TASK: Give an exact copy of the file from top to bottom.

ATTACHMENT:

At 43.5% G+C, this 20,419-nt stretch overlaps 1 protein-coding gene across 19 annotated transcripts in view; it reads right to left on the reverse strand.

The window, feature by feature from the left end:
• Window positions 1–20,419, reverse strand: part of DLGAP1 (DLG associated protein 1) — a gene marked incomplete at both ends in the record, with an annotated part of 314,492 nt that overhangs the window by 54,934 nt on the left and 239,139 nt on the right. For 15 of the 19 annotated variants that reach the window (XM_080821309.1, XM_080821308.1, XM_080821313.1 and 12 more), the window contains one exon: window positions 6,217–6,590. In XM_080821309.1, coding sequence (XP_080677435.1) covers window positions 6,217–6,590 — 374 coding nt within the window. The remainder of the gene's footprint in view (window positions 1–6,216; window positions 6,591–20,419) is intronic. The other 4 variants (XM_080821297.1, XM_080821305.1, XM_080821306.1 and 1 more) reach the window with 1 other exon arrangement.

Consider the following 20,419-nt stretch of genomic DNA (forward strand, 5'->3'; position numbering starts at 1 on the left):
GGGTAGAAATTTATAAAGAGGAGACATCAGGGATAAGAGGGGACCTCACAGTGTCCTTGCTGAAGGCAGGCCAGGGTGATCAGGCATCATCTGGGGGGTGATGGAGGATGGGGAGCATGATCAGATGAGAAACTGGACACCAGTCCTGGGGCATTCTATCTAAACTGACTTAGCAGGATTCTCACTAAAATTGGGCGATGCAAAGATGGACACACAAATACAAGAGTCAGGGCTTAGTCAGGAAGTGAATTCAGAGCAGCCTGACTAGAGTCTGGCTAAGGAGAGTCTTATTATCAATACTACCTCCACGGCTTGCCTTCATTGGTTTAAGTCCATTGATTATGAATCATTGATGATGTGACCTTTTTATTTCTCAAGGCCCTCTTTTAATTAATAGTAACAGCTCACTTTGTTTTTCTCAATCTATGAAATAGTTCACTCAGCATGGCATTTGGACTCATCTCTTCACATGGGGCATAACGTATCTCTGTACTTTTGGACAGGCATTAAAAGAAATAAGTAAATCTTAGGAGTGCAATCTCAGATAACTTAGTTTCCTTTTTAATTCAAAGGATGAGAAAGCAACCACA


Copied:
At 43.5% G+C, this 20,419-nt stretch overlaps 1 protein-coding gene across 19 annotated transcripts in view; it reads right to left on the reverse strand.

The window, feature by feature from the left end:
• Window positions 1–20,419, reverse strand: part of DLGAP1 (DLG associated protein 1) — a gene marked incomplete at both ends in the record, with an annotated part of 314,492 nt that overhangs the window by 54,934 nt on the left and 239,139 nt on the right. For 15 of the 19 annotated variants that reach the window (XM_080821309.1, XM_080821308.1, XM_080821313.1 and 12 more), the window contains one exon: window positions 6,217–6,590. In XM_080821309.1, coding sequence (XP_080677435.1) covers window positions 6,217–6,590 — 374 coding nt within the window. The remainder of the gene's footprint in view (window positions 1–6,216; window positions 6,591–20,419) is intronic. The other 4 variants (XM_080821297.1, XM_080821305.1, XM_080821306.1 and 1 more) reach the window with 1 other exon arrangement.

Consider the following 20,419-nt stretch of genomic DNA (forward strand, 5'->3'; position numbering starts at 1 on the left):
GGGTAGAAATTTATAAAGAGGAGACATCAGGGATAAGAGGGGACCTCACAGTGTCCTTGCTGAAGGCAGGCCAGGGTGATCAGGCATCATCTGGGGGGTGATGGAGGATGGGGAGCATGATCAGATGAGAAACTGGACACCAGTCCTGGGGCATTCTATCTAAACTGACTTAGCAGGATTCTCACTAAAATTGGGCGATGCAAAGATGGACACACAAATACAAGAGTCAGGGCTTAGTCAGGAAGTGAATTCAGAGCAGCCTGACTAGAGTCTGGCTAAGGAGAGTCTTATTATCAATACTACCTCCACGGCTTGCCTTCATTGGTTTAAGTCCATTGATTATGAATCATTGATGATGTGACCTTTTTATTTCTCAAGGCCCTCTTTTAATTAATAGTAACAGCTCACTTTGTTTTTCTCAATCTATGAAATAGTTCACTCAGCATGGCATTTGGACTCATCTCTTCACATGGGGCATAACGTATCTCTGTACTTTTGGACAGGCATTAAAAGAAATAAGTAAATCTTAGGAGTGCAATCTCAGATAACTTAGTTTCCTTTTTAATTCAAAGGATGAGAAAGCAACCACA